But a cloudy thought tugged at the back of my mind. A vague unease, restlessness, a low disquiet disturbed my usual concentrated reading. As a curtain sweeps open on a stage, the bothersome notion solidified into a sharp personal vision overlaying the sharp travel photos before me: a flayed young human female swinging from the track over the work table in the room next to us, a bulging-eyed corpse bound with a heavy chain around its heels, streaked with glistening white tendons, dripping gobbets of red gore into the drainage trough in the table below. Shiny coagulating rivulets of blood seeped along the trough like crimson molasses.

I know why rabbits and deer freeze in the on-rushing headlights.

I was blinded red with visions of cleavers. Machetes. Skinning knives. Chains and blocks and tackles and an overhead track just right for dressing out carcasses of beef…and equally suitable for a young stranger who rode into a town accustomed to dog fights, a stranger no one expected to hear from regularly and whose disappearance would cause no local notice at all.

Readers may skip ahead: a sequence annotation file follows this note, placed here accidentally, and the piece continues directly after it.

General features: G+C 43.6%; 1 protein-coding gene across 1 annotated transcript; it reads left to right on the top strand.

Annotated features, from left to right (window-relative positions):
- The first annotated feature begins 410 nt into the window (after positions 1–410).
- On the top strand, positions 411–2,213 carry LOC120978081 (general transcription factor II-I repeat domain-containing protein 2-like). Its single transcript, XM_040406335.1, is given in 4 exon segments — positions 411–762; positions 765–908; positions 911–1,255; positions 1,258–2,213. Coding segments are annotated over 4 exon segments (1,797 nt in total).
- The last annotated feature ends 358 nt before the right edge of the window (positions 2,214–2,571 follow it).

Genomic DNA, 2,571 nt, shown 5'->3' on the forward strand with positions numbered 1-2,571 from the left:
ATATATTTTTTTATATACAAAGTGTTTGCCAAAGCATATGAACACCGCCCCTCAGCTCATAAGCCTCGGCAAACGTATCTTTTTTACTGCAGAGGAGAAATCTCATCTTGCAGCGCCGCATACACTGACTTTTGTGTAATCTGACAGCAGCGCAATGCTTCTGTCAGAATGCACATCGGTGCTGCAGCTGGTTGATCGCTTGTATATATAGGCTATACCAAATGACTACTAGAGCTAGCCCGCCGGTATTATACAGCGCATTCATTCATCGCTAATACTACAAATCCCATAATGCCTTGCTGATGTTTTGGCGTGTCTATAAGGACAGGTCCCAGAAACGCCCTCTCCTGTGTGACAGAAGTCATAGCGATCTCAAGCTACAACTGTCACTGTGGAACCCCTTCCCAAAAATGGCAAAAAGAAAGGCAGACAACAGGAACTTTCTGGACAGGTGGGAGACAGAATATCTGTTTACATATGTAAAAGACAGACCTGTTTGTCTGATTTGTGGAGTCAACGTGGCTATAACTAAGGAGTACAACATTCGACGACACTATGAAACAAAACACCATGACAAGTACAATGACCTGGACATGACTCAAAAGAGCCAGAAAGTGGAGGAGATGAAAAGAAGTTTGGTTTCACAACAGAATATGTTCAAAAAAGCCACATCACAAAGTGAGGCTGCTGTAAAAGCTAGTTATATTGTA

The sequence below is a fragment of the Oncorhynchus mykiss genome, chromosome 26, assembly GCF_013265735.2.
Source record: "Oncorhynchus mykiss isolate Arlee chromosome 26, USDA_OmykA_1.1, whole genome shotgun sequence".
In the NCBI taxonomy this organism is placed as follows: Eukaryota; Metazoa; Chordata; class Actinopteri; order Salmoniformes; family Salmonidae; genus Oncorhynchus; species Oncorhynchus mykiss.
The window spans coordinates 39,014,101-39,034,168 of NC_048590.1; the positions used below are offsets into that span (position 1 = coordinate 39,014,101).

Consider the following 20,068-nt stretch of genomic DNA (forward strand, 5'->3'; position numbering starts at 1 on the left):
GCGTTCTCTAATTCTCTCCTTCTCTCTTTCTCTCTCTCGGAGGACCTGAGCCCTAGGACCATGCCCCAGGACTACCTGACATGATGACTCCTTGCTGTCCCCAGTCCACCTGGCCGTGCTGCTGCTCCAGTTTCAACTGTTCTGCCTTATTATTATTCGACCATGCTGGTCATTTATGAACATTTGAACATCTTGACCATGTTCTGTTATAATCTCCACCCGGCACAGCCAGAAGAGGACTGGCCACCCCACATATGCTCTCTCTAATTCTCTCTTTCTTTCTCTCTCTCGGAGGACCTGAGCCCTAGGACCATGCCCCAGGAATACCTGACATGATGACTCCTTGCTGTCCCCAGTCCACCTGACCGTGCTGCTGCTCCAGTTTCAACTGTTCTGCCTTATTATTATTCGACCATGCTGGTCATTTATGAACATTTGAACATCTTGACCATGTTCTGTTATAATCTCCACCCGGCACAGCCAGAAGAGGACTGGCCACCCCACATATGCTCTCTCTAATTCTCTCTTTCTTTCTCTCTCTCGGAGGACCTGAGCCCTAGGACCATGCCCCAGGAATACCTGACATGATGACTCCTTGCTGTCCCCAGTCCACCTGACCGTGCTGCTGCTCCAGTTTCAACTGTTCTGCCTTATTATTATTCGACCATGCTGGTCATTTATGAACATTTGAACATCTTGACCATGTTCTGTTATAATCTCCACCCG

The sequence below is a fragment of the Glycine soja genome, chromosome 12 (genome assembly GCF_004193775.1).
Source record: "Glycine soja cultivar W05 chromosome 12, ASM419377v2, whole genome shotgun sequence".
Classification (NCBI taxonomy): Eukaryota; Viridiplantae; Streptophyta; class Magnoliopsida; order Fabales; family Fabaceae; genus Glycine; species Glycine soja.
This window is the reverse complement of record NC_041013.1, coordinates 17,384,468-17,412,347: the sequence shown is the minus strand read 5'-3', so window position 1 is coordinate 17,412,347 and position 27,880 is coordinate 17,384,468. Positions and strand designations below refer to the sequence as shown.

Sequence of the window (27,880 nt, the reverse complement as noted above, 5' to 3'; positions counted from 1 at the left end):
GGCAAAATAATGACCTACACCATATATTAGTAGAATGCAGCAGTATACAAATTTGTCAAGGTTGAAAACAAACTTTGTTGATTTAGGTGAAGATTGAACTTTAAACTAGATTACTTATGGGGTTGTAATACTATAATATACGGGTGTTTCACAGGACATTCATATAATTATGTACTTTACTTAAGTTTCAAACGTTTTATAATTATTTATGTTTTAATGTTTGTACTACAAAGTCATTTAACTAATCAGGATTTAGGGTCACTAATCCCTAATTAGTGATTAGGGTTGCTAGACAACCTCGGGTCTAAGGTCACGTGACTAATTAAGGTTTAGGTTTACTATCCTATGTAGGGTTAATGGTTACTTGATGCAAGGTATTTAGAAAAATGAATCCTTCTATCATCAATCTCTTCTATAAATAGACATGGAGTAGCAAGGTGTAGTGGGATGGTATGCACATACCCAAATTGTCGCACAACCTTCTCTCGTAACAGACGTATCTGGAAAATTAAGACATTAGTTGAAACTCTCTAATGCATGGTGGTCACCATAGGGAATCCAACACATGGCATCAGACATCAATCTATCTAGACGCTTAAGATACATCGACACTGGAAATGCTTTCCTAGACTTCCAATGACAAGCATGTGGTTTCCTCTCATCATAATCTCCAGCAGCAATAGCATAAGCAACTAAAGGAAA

I had been sent to sleep in a warm, clean, comfortable bed clashingly unlike anything else I had seen here so far. I was in a concrete block room with no windows, one light switch near the exit…the one and only exit. That exit was also an entrance leading from a large room stocked with the only well-kept things I had seen on the place: butchering equipment. The only exit from the room I was sitting in was through a complete butcher facility in singularly tip-top shape for having been shut down decades ago.

I was reasonably sure the Old Fellow knew, or could gather from our conversations, that no one knew exactly where I might be, that I was expected nowhere at any particular time. No one would think to start asking about me for weeks, perhaps months, and would have no easy way to trace me to this particular county. Much less to this town. Or to this desolate farm. A few folks in town might have noticed I went off with the Old Fellow, but there would be no reason for them to recall that for strangers asking questions months later.